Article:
How to Split Your iTunes Library

I am aware that I have a configuration optimised for my own particular computer system, which sometimes makes me shortsighted, and that others’ systems vary widely, but sometimes viewing another’s system really brings home the point.

I have a friend who has three 300Gb drives, but they aren’t RAIDed. He has a space problem that prevents him from moving all that data temporarily while he RAIDs the drives, which was the original plan. I gave him some video for iTunes that he couldn’t fit on his current iTunes drive. He has a huge iTunes library but it’s mostly music, with little video in it.

I have to credit him with the idea that enabled him to split his library. Instead of putting all iTunes content on the one drive, he realised that he could turn off iTunes’ “Copy files to iTunes Music folder when adding to library” option. This means that he can put the videos on a different volume, then add them without copying. iTunes simply writes the path in its database. In summary, here is his set up:

  • iTunes library folder (consists of database, support folders and files): drive 1
  • Music (in iTunes folder): drive 1
  • Video: drive 2

What can be a little confusing is the location of your support files and the media files themselves, as they can be different. A library means a folder containing your database and any support folders/files, such as Artwork, iPod Games, etc. Your media is by default also in this folder but you can scatter any media to your heart’s content, and with the copy option turned off (as covered above), iTunes will track it all. It is advisable to keep everything together, but not essential.

This technique has ramifications for laptop users. Laptops have smaller drives than desktops. With the default preferences, CDs you rip to your library will go into your iTunes Music folder on your laptop. To add video, which makes sense to keep off your laptop due to file sizes, put it somewhere, then add it to the library and iTunes will write pointers to those files. When you want to play them, attach the external drive or mount the network volume and go.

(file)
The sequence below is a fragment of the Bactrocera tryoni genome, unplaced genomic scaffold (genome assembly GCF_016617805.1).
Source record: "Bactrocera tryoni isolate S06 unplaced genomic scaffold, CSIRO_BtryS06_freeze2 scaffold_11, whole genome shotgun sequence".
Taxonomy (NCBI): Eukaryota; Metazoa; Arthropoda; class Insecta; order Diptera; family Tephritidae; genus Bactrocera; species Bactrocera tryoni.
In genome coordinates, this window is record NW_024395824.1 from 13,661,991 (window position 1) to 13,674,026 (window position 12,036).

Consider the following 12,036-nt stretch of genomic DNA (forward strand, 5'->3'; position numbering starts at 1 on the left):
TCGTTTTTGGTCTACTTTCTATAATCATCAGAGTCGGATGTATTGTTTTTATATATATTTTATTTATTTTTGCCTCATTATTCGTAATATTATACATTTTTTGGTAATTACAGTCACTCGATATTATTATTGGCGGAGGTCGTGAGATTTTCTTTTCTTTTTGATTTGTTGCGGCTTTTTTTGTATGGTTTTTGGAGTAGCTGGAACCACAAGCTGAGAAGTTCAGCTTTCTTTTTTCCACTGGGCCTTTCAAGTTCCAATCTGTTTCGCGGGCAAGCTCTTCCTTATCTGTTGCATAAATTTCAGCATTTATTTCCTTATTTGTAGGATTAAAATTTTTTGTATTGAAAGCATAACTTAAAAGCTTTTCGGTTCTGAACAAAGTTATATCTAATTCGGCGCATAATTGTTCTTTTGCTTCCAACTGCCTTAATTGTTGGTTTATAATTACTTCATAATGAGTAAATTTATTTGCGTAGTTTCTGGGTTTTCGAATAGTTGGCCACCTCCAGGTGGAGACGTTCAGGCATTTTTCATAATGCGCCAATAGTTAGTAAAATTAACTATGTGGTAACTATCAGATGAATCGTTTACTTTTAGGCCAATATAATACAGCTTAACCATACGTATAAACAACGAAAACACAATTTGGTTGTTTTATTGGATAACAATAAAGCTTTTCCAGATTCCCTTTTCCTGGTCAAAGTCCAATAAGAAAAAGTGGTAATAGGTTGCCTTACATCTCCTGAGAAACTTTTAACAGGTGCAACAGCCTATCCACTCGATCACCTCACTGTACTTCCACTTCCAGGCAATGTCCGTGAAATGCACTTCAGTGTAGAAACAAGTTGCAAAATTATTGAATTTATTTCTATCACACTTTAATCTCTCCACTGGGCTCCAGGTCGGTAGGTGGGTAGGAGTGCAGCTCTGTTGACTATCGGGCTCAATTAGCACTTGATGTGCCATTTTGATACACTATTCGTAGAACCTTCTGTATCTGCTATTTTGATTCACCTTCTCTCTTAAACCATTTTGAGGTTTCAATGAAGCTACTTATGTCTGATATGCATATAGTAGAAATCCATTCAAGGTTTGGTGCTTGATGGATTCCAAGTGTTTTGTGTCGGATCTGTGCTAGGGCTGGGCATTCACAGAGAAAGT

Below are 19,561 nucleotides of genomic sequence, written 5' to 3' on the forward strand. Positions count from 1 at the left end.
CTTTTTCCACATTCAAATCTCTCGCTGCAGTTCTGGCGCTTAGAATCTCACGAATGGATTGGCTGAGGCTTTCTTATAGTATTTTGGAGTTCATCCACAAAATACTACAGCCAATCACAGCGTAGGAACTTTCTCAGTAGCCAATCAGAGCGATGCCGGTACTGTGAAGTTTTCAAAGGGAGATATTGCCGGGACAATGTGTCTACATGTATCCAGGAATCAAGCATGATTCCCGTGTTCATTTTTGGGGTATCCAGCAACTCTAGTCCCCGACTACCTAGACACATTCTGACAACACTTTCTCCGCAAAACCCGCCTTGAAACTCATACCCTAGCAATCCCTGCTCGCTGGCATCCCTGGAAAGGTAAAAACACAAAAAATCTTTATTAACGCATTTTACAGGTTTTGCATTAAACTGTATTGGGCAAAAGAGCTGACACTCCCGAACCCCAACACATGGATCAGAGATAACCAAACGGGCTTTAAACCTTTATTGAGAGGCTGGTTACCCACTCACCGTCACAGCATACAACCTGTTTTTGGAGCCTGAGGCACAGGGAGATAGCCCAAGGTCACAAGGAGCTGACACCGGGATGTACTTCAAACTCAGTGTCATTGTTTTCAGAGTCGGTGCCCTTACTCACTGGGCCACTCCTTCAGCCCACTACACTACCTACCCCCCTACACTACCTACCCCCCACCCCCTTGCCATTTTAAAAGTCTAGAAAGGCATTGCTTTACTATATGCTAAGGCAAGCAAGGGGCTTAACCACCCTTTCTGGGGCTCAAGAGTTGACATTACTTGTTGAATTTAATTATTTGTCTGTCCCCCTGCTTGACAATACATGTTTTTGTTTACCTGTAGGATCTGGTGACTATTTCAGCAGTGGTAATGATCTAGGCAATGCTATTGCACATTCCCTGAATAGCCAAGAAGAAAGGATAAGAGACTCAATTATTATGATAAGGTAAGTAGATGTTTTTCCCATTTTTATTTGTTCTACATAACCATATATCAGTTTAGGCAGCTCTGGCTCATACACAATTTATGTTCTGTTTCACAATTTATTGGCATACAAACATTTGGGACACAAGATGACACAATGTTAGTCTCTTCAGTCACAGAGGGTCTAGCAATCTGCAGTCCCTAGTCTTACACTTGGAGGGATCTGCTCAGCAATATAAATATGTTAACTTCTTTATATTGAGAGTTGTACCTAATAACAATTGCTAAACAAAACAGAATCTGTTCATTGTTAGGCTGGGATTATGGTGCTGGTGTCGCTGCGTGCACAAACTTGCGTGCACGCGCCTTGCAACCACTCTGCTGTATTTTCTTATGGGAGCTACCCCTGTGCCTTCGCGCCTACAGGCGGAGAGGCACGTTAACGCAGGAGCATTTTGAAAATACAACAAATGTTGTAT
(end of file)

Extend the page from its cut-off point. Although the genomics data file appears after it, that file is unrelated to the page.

There is a caveat, which is a disadvantage to this system. The volume where the media is has to be mounted to work. It is best to mount it before you launch iTunes, or at least before you interact with any offline files. If you are using network volumes, it is wise to mount them on startup so you don’t have to think about it. On the Mac, you can add any currently mounted volumes to your startup items in System Preferences > Accounts. They will then mount automatically every time you log in.

This is a good solution for those with limited space.

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7 Responses to How to Split Your iTunes Library

  1. Jordon says:

    Great post.

    FYI the following post says you can hold down the option key on a mac, with the “Copy files to iTunes Music folder” checked, to bypass copying the files.

    http://www.macosxtips.co.uk/index_files/split-your-itunes-library-between-two-locations.html

  2. […] drive? It’s all about whether iTunes can see it. You can split your library. I’ve written a post on […]

  3. […] on How to Split Your iTunes Library I realised another aspect to this. My last post on the matter primarily related to adding new content. What if you’ve got content that you want to split? […]

  4. tunegardener says:

    If you’ve got stuff on the Apple TV that meets criteria (usually unplayed video), there would be no reason for it to delete it. It’s worth a test.

  5. Yashin says:

    Sorry, I meant that after an initial sync (drive connected), if I later open iTunes (drive not connected), will iTunes auto-sync and remove the files it can’t find on the hard drive? iTunes seems to be intent on auto-syncing the AppleTV without asking you first.

  6. tunegardener says:

    Sure you can. Apple TV is married to a library. It doesn’t know where the files are. As long as the files are available prior to sync, you’ll be allright.

  7. Yashin says:

    If I use this method to store my video on an external hard drive, can I sync my MacBook to AppleTV and still retain the video if I open iTunes without the hard drive mounted?

    I fear that Apple’s decision not to include drag-and-drop support for AppleTV will prevent me from doing this.

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